Groping The Map: Pauper’s Drop, Part 7.

“Nobody was s’posed to reside down here long term – but when you’re broke in this town, you’re not exactly swimmin’ in alternatives.”

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So, what do you see ahead?


As the fourth level in BioShock 2 Pauper’s Drop is at once the start of the core of the game and the end of its tutorial; from here onward everything is up to the player or the whims of the characters who inhabit each part of Rapture.

At this point players have been introduced to the three characters at the heart of this new tale of Rapture, and experienced a reintroduction to the city and the ideals upon which it was constructed. With those introductions out of the way it is now time for the story of Subject Delta’s journey of reunion to begin in earnest.

Pauper’s Drop is a turning point for BioShock as a series, there is little within this level, structural, mechanical or aesthetic, that would feel out of place in the first BioShock. However the signs are there that this is the start of something new. This is a part of Rapture that served no utility; neither industrial space nor commercial centre, Pauper’s Drop exists for no other reason than the fact it should exist. In any city there will always be a place for those who don’t belong yet have nowhere else to go, and in this respect Rapture is no different from anywhere else.

This is a theme throughout BioShock 2, Subject Delta’s journey to be reunited with Eleanor leads through parts of Rapture that exist simply because they must, there is little glamour here but what exists bares the unmistakable tang of the real. Where BioShock was concerned with highlighting the artistic, industrial and scientific heart of Rapture, BioShock 2 is an exploration of its logical territory the spaces that exists simply because they couldn’t not exists in such a city. BioShock 2 is the story of Rapture from the inside out, in BioShock you were a visitor, this time you are a resident allbeit an unwelcome one.

From the very first moments of entering Pauper’s Drop you are recognised, but more than that you are expected. Though you cannot remember it you have been here before and your actions then still colour the opinions of those whom you meet. You cannot escape your history, though you can act to redefine it, change what it meant if not what it was. That is another core theme of BioShock 2: we are defined by our actions and in turn those actions define those to whom we have a responsibility, our children.

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"Gorgeous, clever little girl."

Occuring at the point where the player’s toolset can be increased dramatically through the expenditure of Adam, the encounters within The Drop have been designed to provide opportunities to experiment with different tactics while providing subtle hints on how best to make use of the tools currently available.

Pauper’s Drop introduces some key changes in level design from the original BioShock such as a greater complexity of environments, both visually and spatially, along with the increased use of vertical spaces and multiple layers. Though featuring both spatial complexity and verticality Pauper’s Drop has no overarching spatial theme and so serves as a good introduction to the types of spaces that will appear later. Siren Alley has a greater focus on verticality and movement between levels, while Dionysus Park features sprawling spatial complexity and subtle differentiation of an otherwise visually similar environment.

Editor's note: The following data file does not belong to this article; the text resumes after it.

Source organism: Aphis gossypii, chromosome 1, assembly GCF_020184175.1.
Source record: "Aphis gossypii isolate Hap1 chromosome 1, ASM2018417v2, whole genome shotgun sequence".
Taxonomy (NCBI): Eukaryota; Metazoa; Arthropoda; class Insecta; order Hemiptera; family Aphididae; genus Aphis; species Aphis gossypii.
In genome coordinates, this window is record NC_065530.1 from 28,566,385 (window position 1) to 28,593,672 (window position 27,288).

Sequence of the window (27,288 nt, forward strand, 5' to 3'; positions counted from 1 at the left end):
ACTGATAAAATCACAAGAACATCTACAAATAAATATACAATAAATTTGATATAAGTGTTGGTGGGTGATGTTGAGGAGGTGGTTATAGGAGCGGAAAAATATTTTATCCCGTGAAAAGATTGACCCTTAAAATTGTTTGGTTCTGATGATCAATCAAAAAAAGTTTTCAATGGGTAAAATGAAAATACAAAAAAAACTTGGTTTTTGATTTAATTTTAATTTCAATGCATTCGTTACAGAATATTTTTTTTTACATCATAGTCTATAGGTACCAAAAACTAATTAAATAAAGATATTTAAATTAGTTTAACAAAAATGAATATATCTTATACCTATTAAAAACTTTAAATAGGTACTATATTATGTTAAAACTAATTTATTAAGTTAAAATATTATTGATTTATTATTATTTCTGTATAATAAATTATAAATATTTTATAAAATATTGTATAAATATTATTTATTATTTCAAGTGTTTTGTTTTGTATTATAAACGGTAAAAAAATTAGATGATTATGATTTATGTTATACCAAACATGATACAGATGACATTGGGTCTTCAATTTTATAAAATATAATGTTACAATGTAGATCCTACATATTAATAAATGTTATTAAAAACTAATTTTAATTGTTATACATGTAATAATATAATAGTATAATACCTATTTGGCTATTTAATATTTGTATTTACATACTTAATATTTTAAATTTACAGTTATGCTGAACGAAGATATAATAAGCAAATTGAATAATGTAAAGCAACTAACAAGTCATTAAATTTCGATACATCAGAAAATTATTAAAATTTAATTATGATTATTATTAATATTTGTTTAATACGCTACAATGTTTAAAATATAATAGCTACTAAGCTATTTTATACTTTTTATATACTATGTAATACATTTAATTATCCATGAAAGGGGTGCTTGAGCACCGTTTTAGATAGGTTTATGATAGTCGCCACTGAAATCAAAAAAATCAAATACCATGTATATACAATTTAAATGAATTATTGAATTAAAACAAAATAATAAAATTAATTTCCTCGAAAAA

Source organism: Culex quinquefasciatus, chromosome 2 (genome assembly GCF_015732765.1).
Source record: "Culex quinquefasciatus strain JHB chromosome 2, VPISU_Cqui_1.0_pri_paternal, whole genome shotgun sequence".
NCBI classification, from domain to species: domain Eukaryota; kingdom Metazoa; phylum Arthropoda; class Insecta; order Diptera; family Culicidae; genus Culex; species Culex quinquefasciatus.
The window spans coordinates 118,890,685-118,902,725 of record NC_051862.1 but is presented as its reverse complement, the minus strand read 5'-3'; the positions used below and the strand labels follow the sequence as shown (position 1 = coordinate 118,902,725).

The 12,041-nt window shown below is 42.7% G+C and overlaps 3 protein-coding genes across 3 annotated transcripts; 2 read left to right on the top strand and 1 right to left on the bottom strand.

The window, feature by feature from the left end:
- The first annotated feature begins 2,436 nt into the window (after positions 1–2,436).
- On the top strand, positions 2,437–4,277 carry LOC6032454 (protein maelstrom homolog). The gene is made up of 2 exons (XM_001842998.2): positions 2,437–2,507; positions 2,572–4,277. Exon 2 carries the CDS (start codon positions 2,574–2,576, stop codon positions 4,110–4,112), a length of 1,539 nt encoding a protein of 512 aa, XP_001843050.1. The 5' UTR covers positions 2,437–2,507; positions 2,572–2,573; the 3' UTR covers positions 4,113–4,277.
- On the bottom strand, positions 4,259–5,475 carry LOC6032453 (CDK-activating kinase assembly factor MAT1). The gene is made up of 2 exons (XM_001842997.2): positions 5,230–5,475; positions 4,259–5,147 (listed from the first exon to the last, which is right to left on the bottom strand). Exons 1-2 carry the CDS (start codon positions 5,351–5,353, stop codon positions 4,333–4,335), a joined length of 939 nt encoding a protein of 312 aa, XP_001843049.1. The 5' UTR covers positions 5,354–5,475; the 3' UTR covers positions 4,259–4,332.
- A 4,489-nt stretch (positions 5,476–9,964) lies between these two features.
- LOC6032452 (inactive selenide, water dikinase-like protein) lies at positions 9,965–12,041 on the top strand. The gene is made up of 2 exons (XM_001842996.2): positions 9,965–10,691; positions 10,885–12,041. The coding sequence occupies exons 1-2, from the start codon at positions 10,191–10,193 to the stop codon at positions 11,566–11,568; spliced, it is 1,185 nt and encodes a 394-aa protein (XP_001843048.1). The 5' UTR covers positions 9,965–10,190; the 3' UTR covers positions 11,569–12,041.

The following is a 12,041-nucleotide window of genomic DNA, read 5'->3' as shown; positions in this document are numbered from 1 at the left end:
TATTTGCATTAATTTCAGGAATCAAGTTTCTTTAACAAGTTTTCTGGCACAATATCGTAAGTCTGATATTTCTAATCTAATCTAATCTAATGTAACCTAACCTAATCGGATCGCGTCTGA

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Life in The Drop is hard, sometimes too hard.

Humantiy still exists within Rapture and in few places is that more obvious than Pauper’s Drop.  BioShock was an outsiders examination of the ideologically foundation of Rapture through an exploration of it’s three pillars: Art, Industry and Science. BioShock 2 is a look at the human side of Rapture, at it’s people, through the eyes of one of their own. Pauper’s Drop marks the start of that insider’s journey. From the moment you first encounter Grace Holloway you are complicit in her fate and by extension the fate of all Rapture. Pauper’s Drop is the tipping point, before you were merely a freak anomaly within the Rapture Family, something to be either absorbed or expelled. Now you are worse than simply a rogue element, you have free will, you are an individual and your actions will have consequences far beyond the confines of The Drop.


  • Pauper’s Drop is the work of Level Designers Steve Gaynor and Monte Martinez along with Level Architect Alex Munn.
  • BioShock 2 is the work of 2K Marin, 2K Australia, Digital Extremes and Arkane Studios. It is published by 2K Games a subsidiary of Take-Two Interactive.
  • Additional material on BioShock and BioShock 2 was obtained from the BioShock Wiki.

2 thoughts on “Groping The Map: Pauper’s Drop, Part 7.

  1. Hey man, great great rounding off to a very insightful map and game analysis. In fact, it wasn’t until I read your piece that I really did realize that Bioshock 2 was just as special thematically as the first game ever was. The human element is something that most gamers seem to forget about the sequel as they were off looking for more philosophical ideologies that the first one so amazingly expounded.

    If it’s cool with you, now that it’s all done, I’d like to link your entire analysis on my blog, direct people’s attention to your fine work.

    What’s next man? Or taking a well-deserved break haha.

  2. @ Junch: No problem on the linking front, though might be best to link to the first post in this instalment as it contains a breakdown of the subsequent posts and links to them.

    I’ve just posted an Analysis of Groping The Map which includes a schedule for the next instalments.

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